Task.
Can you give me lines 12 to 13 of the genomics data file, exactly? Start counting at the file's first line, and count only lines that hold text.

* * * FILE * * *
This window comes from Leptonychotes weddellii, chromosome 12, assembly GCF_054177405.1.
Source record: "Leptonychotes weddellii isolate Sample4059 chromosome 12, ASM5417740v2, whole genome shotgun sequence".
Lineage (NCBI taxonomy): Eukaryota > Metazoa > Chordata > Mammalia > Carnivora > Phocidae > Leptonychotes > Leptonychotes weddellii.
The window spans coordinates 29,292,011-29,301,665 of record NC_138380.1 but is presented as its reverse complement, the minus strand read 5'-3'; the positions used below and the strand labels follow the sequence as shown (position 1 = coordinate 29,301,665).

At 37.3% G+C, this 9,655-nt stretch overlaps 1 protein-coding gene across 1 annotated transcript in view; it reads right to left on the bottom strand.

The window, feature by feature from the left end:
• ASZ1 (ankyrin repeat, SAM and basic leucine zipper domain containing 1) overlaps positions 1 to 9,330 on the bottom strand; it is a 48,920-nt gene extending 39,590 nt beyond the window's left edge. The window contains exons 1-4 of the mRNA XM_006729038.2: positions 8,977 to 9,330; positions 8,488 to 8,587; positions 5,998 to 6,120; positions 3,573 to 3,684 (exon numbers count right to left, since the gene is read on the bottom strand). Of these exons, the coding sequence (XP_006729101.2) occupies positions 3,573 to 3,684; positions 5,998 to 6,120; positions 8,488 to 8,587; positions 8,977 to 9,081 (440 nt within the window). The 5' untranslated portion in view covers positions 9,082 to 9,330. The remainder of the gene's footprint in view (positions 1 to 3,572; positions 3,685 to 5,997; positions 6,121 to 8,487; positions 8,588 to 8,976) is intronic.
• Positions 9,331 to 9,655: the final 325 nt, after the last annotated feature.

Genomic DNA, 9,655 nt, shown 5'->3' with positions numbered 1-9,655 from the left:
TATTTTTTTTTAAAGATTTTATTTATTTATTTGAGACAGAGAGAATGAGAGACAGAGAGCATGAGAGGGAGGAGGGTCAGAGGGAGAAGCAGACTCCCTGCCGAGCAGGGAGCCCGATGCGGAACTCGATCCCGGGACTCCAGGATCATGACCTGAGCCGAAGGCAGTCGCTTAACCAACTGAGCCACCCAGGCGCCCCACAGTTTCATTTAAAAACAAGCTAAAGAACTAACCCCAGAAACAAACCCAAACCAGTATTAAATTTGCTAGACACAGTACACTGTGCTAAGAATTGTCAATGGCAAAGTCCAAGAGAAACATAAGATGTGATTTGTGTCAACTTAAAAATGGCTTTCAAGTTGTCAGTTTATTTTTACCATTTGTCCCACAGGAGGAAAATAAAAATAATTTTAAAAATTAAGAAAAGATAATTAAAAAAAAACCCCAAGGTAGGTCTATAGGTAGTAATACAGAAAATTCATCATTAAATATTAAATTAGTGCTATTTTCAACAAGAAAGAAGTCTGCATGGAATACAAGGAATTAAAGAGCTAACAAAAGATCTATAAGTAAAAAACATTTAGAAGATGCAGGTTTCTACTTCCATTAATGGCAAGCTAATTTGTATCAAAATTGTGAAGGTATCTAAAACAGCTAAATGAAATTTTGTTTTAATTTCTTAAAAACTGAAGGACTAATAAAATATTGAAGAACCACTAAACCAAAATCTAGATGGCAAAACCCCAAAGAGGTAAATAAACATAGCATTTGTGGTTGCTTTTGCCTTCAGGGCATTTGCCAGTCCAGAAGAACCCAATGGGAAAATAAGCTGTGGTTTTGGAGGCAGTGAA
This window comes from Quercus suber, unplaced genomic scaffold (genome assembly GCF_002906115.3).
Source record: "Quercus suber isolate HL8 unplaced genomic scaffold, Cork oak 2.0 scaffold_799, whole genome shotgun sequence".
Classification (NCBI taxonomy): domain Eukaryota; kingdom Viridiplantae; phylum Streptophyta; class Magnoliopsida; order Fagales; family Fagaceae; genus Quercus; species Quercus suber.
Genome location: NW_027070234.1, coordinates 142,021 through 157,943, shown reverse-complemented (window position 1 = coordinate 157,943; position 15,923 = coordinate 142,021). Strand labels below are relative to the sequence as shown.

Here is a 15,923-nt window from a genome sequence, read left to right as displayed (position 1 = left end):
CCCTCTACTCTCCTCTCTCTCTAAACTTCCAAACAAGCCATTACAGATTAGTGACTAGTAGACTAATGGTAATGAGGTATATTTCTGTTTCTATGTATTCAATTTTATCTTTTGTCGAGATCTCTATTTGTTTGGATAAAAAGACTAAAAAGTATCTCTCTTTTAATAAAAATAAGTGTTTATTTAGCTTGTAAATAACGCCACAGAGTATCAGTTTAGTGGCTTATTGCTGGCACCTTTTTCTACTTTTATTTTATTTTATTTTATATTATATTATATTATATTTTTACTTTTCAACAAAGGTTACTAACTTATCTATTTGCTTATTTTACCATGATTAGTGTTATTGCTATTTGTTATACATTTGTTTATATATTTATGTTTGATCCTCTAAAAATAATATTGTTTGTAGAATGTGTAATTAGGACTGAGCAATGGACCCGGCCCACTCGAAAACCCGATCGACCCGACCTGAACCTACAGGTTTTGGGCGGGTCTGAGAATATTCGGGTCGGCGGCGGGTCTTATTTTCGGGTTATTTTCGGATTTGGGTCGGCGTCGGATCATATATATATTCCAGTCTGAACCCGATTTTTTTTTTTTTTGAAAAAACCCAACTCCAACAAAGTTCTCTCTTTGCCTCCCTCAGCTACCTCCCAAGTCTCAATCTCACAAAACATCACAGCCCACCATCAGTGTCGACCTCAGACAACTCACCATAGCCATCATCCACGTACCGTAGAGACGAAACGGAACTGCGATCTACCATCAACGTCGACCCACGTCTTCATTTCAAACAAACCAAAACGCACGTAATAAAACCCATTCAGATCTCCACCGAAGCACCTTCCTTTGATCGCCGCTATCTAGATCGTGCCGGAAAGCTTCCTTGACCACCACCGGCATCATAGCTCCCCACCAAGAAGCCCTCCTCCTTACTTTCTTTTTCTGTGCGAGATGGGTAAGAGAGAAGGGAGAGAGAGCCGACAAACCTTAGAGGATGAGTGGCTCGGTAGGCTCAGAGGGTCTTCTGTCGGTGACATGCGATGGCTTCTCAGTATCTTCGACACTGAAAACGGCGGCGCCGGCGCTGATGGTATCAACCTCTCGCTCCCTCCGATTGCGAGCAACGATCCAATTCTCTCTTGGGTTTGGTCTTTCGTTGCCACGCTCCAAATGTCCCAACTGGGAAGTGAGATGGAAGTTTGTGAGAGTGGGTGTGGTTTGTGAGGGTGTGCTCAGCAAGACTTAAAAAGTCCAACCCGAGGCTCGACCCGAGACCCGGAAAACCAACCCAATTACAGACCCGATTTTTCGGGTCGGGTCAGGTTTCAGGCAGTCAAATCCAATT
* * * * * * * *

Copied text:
Source record: "Quercus suber isolate HL8 unplaced genomic scaffold, Cork oak 2.0 scaffold_799, whole genome shotgun sequence".
Classification (NCBI taxonomy): domain Eukaryota; kingdom Viridiplantae; phylum Streptophyta; class Magnoliopsida; order Fagales; family Fagaceae; genus Quercus; species Quercus suber.